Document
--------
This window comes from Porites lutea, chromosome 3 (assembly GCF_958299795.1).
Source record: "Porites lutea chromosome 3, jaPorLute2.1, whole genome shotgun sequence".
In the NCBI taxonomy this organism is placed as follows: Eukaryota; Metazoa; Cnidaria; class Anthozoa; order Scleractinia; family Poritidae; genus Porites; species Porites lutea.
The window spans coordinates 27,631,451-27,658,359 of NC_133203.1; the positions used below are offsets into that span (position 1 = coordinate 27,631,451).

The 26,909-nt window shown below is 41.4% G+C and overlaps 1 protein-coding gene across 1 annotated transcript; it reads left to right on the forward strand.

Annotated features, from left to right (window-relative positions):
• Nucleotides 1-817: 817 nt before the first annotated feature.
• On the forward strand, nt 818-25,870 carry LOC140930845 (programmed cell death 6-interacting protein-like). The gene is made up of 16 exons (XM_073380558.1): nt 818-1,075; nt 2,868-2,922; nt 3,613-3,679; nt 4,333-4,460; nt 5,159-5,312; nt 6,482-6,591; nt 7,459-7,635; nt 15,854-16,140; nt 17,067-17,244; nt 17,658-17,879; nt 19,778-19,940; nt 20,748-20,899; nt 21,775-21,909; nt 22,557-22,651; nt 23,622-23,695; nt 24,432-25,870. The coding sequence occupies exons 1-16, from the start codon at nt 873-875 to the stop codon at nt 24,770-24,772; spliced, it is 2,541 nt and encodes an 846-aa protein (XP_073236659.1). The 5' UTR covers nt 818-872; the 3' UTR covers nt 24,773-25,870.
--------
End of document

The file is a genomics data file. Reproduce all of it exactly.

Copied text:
This window comes from Porites lutea, chromosome 3 (assembly GCF_958299795.1).
Source record: "Porites lutea chromosome 3, jaPorLute2.1, whole genome shotgun sequence".
In the NCBI taxonomy this organism is placed as follows: Eukaryota; Metazoa; Cnidaria; class Anthozoa; order Scleractinia; family Poritidae; genus Porites; species Porites lutea.
The window spans coordinates 27,631,451-27,658,359 of NC_133203.1; the positions used below are offsets into that span (position 1 = coordinate 27,631,451).

The 26,909-nt window shown below is 41.4% G+C and overlaps 1 protein-coding gene across 1 annotated transcript; it reads left to right on the forward strand.

Annotated features, from left to right (window-relative positions):
• Nucleotides 1-817: 817 nt before the first annotated feature.
• On the forward strand, nt 818-25,870 carry LOC140930845 (programmed cell death 6-interacting protein-like). The gene is made up of 16 exons (XM_073380558.1): nt 818-1,075; nt 2,868-2,922; nt 3,613-3,679; nt 4,333-4,460; nt 5,159-5,312; nt 6,482-6,591; nt 7,459-7,635; nt 15,854-16,140; nt 17,067-17,244; nt 17,658-17,879; nt 19,778-19,940; nt 20,748-20,899; nt 21,775-21,909; nt 22,557-22,651; nt 23,622-23,695; nt 24,432-25,870. The coding sequence occupies exons 1-16, from the start codon at nt 873-875 to the stop codon at nt 24,770-24,772; spliced, it is 2,541 nt and encodes an 846-aa protein (XP_073236659.1). The 5' UTR covers nt 818-872; the 3' UTR covers nt 24,773-25,870.